INDUSTRIAL RELATIONS ACTS, 1946 TO 1990
SECTION 26(1), INDUSTRIAL RELATIONS ACT, 1990
MERKEL ECONOMOS IRELAND LIMITED
(REPRESENTED BY IRISH BUSINESS AND EMPLOYERS' CONFEDERATION)
- AND -
SERVICES INDUSTRIAL PROFESSIONAL TECHNICAL UNION
1. Restoration of sick pay benefits.
2. The Company is a subsidiary of Martin Merkel Gmbh, Hamburg and has been located in Cookstown Industrial Estate since 1980. It manufactures various types of braided packing and seals for the engineering industry.
Up to 1992, general workers had 2 weeks' sick pay during a rolling year. Clerical workers had 13 weeks. After a claim by the Union in 1992 it was agreed to equalise sick pay across the Company. From September 1993 general workers received 6 weeks' sick pay and from September 1994 they received up to 13 weeks. The scheme was to be reviewed yearly.
The Company claims that shortly after the scheme was introduced the level of absenteeism started to rise. Management spoke to the workers a number of times in 1995. At a meeting in August 1995, Management stated that unless the level of absenteeism dropped it would revert to the position that prevailed in 1992 i.e. 2 weeks' sick pay for general workers: When the absenteeism did not improve the scheme reverted to 6 weeks in February 1996. In August, 1996, the Company sought to revert it to 2 weeks. The Union indicated that it would ballot for industrial action.
The dispute was referred to the Labour Relations Commission and a conciliation conference took place on 5th June, 1996. As the parties did not reach agreement the dispute was referred to the Labour Court on 10th July, 1996, in accordance with Section 26(1), Industrial Relations Act, 1990. A Labour Court hearing took place on 9th September, 1996.
3. 1. The Company's decision to revert the terms of the sick-pay scheme was unilateral. It is in breach of the Company/Union grievance/dispute procedures. The decision is indiscriminate as it affects all the general workers in the production area.
2. A major factor in the increase in absenteeism is due to accidents in the workplace e.g. 4 workers were absent for a total of 171 days with injuries such as a broken wrist, a dislocated shoulder, etc. The Union is willing to examine the causes behind the increase in absence levels and to seek a solution to the problem.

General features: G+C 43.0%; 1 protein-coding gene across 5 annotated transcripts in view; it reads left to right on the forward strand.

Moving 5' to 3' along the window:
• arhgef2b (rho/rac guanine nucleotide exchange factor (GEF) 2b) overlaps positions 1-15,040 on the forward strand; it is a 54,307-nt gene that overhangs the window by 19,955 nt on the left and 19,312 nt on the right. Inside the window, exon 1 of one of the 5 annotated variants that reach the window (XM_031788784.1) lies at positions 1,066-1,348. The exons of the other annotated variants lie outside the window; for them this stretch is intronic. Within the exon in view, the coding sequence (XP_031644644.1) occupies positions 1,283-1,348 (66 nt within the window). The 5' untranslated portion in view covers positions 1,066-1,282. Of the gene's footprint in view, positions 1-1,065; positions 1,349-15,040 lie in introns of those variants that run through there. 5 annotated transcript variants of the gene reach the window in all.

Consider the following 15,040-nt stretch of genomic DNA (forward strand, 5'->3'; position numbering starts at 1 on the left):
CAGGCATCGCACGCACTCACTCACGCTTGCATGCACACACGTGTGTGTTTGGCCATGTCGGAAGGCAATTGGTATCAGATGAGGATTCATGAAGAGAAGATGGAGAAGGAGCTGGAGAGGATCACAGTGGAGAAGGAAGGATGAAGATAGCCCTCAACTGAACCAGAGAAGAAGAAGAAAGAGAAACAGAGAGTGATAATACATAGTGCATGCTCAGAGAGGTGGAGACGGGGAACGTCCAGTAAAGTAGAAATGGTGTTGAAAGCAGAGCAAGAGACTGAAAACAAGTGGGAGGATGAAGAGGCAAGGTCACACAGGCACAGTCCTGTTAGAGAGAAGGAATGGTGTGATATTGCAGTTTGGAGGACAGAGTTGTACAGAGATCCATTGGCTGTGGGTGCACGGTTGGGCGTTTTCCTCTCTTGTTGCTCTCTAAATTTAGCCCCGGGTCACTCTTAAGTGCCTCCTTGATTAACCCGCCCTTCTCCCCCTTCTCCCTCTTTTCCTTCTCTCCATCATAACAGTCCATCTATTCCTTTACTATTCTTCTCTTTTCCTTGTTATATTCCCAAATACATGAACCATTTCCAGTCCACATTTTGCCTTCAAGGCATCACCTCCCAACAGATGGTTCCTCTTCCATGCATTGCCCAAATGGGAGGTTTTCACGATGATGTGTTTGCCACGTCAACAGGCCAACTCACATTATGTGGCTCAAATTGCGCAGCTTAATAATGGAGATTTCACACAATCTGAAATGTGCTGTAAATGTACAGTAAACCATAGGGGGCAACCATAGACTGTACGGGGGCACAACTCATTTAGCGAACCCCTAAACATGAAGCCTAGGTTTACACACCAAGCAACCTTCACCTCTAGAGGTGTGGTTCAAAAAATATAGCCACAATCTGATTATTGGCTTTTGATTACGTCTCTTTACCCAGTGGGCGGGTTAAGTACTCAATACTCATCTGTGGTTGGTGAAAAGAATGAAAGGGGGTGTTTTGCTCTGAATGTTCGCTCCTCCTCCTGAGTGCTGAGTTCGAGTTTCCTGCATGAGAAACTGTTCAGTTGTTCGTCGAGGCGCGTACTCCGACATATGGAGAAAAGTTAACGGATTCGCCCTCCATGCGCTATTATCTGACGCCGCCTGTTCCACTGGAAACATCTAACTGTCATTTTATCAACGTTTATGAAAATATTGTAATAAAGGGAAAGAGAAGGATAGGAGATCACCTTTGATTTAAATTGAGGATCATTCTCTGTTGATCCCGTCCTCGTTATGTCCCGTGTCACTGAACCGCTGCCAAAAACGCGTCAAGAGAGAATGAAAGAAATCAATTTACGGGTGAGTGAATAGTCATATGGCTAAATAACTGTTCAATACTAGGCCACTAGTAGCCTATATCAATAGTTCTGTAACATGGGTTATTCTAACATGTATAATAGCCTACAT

4. 1. The increase in absenteeism began shortly after the improved sick-pay scheme was introduced. The agreement in September 1993 stated that the Company could review the situation. The Company met the workers on a number of occasions in 1995 and explained that if the situation did not improve it would revert to the terms of the sick-pay scheme of 1992. As there was no improvement, the Company was left with no choice but to do so.
2. The Company is relatively small and operates in a very competitive market. Any increase in absenteeism places additional costs on the Company. It is presently bearing an additional cost of £45,000 per annum due to the present level of absenteeism. Prior to 1992 absence levels were below 5% per annum. It is now 10.62%. The abuse of the system is widespread. The Company offers a number of bonus incentives to employees to attend work.
The Court, having considered the written and oral submissions made by the parties, is satisfied that it was clearly understood that the new scheme would be reviewed if there was a marked increase in sickness levels within the Group.
It is clear that despite the Company communication on absenteeism levels there continues to be a serious increase in absenteeism.
The Court is satisfied that the Company has done all it can in the circumstances and is justified in taking the position it has, given the original basis of the change in sick pay arrangements.
However, the Court recommends that the changes to the scheme date from 1 October, 1996 and that individuals affected between February, 1996 and 1 October, 1996 be the subject of discussions between the parties.
Signed on behalf of the Labour Court
30th September, 1996______________________
Enquiries concerning this Recommendation should be addressed to Ciaran O'Neill, Court Secretary.